Evaluation of Stallion Semen

Evaluating Semen Quality 


Keep all equipment used in semen evaluation at 37°C and free of any spermicidal agents. Evaluate each ejaculate to assure the maximum number of normal, progressively motile spermatozoa. The following criteria are used to determine semen quality, total sperm output and insemination dose: volume, concentration, motility and morphology.


Volume is simply the total amount of gel-free semen in a single ejaculate and is usually measured in milliliters.


Concentration is determined by using a hemocytometer or …

Processed Stallion Semen

As reproductive technologies increase, the use of cooled or processed stallion semen is becoming more prominent. However use of processed semen requires certain management procedures. This article discusses the process of using cooled stallion semen, the potential problems, and certain breed restrictions.
Using cooled semen in a breeding program is becoming a much more viable option for many horse producers. It does involve more coordination and organization between mare owner, stallion manager and veterinarian. However, it is a fairly simple

Foal Heat Mares

Postpartum mares will have a “foal heat” 7 to 14 days following foaling, and a second cycle approximately 30 days later.

Breeding on foal heat is still somewhat of a controversial practice. Mares are usually bred on foal heat as long as three criteria are met.

  1. The mare has a normal foaling, that is she does not have excessive bruising or tearing.
  2. The mare does not retain the placenta for more three hours.
  3. Upon palpation and ultrasound exam the uterus

Stallion Anatomy Exam

External Reproductive Organs

Penis and Prepuce 

The stallion’s penis consists of 3 parts: (1) the root or bulb, (2) the body or shaft, (the main part), and (3) the glans, the enlarged free end of the penis. When not erect, the penis is 50 cm long and 2.5 to 6 cm in diameter with the distal end 15 to 20 cm free in the prepuce. When erect, the penis doubles in length and thickness and the glans increases by 3 …

Twinning in Mares

Twinning in mares is very undesirable because of low survival rates, usually very weak foals, and numerous conformational problems. Of all twin pregnancies, 60% will birth a live single foal, 31% will abort both foals, and 9% will carry both twins to term. Of the 9% carried to term, 64.5% will birth two stillborn foals, 21% will birth one live foal and one stillborn foal and 14.5% will birth two live foals.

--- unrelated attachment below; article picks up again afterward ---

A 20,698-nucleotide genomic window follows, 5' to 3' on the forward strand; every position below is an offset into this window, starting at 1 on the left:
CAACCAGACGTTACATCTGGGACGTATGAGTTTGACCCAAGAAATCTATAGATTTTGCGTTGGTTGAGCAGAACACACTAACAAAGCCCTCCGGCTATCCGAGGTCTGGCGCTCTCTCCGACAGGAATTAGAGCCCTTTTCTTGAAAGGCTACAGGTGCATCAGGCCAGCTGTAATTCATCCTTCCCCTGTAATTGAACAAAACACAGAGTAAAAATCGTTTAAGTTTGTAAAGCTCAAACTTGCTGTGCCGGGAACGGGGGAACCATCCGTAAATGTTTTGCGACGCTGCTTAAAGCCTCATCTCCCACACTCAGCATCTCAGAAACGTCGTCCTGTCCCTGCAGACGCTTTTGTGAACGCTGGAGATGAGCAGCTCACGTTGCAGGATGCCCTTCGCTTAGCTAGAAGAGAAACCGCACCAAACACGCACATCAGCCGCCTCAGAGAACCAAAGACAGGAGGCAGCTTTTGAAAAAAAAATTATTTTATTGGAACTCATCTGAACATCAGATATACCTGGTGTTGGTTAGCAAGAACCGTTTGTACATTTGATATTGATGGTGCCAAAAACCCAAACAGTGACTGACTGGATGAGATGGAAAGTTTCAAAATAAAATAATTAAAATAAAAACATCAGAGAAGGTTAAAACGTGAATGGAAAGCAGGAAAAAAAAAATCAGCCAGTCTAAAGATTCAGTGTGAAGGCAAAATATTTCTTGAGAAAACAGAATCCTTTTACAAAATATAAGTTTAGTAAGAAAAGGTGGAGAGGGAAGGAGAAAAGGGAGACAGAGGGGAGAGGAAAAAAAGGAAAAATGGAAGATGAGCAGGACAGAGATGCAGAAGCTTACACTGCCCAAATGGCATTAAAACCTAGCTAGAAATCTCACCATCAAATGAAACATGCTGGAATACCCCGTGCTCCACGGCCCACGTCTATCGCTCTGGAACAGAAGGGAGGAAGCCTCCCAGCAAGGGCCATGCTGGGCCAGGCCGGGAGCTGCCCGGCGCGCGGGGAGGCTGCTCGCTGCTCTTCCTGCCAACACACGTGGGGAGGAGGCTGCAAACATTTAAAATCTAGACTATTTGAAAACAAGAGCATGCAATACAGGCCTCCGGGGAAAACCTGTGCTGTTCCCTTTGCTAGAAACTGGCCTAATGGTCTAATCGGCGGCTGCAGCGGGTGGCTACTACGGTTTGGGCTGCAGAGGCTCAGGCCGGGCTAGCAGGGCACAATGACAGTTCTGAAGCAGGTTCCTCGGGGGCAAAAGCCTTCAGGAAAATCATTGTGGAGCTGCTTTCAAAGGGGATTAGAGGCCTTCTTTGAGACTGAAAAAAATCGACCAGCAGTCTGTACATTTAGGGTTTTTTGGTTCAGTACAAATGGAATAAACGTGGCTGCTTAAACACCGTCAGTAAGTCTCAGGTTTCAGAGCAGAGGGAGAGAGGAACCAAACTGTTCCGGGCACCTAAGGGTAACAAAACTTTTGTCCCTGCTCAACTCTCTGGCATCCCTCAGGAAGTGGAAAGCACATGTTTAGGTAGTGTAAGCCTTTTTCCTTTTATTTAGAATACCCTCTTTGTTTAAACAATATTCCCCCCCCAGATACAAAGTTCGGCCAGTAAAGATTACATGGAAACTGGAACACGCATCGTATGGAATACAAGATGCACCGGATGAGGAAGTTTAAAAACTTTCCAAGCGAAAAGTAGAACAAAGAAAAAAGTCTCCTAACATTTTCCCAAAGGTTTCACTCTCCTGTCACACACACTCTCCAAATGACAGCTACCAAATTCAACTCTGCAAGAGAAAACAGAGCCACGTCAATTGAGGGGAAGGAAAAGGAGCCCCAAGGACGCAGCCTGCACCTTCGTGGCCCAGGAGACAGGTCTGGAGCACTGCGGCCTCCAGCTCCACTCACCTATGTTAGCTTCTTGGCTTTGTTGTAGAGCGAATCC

Mare with Twins


Two separate ovulations occurring a day apart …

Understanding Horse Reproduction

Many producers who raise horses find breeding horses rewarding, yet frustrating. Mares and stallions are traditionally placed in the breeding herd due to successful performance records, with little consideration for their reproductive capabilities. Horses are difficult breeders with an estimated foaling rate of below 60 percent. Various factors contribute to this and basic understanding of equine reproductive physiology can improve reproductive efficiency and foaling rates. The breeding manager’s goal should be to get the maximum number of mares pregnant, in …

Horse Semen Collection

Semen Collection 

Stallion Collection

Collection with a breeding phantom

In collecting semen from a stallion, a jump mare or breeding phantom is commonly used. Stallions can be easily trained to mount a breeding phantom. Those trained to mount a phantom make collection much safer and more consistent. The phantom should be designed to be comfortable for the stallion and should mimic the same angle as the mare. If a jump mare is used, she should be in good standing heat and have …

Management of the Pregnant Mare

Gestation Length

The average gestation length (duration of pregnancy) of mares is 335 to 340 days, but can range from 320 to 370 days. There may be much variability among mares, but most individually follow similar patterns year after year. Foals are considered premature if delivered at less than 326 days of gestation and usually require immediate veterinary attention. Mares foaling before 310 days are considered to have aborted. Many breeders will calculate the expected foaling date at 11 months …

Parturition in Horses

The signs of impending parturition are about as variable as gestation length. Although there is a tremendous amount of variation among mares, many individuals do repeat their foaling behavior year after year. Therefore, it is recommended to keep accurate records on each mare to aid future deliveries.

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Waxing Teats 

The classical signs of approaching parturition include udder development beginning 2 to 6 weeks before foaling, then milk let down into the teats (teat distension) 4-6 days prior to parturition. Due …

Care of the Newborn Foal

Foal Behavior After Birth

The foal will usually stand within 30 minutes, typically after several failed attempts. As soon as it is steady on its feet, often within an hour of birth, the foal will attempt to nurse. Teat-seeking behavior is persistent, even somewhat random, because the foal does not know exactly where the teat is located. However, with the gentle assistance of the mare, the foal will find the teat, quickly understand its purpose, and know how to suckle, …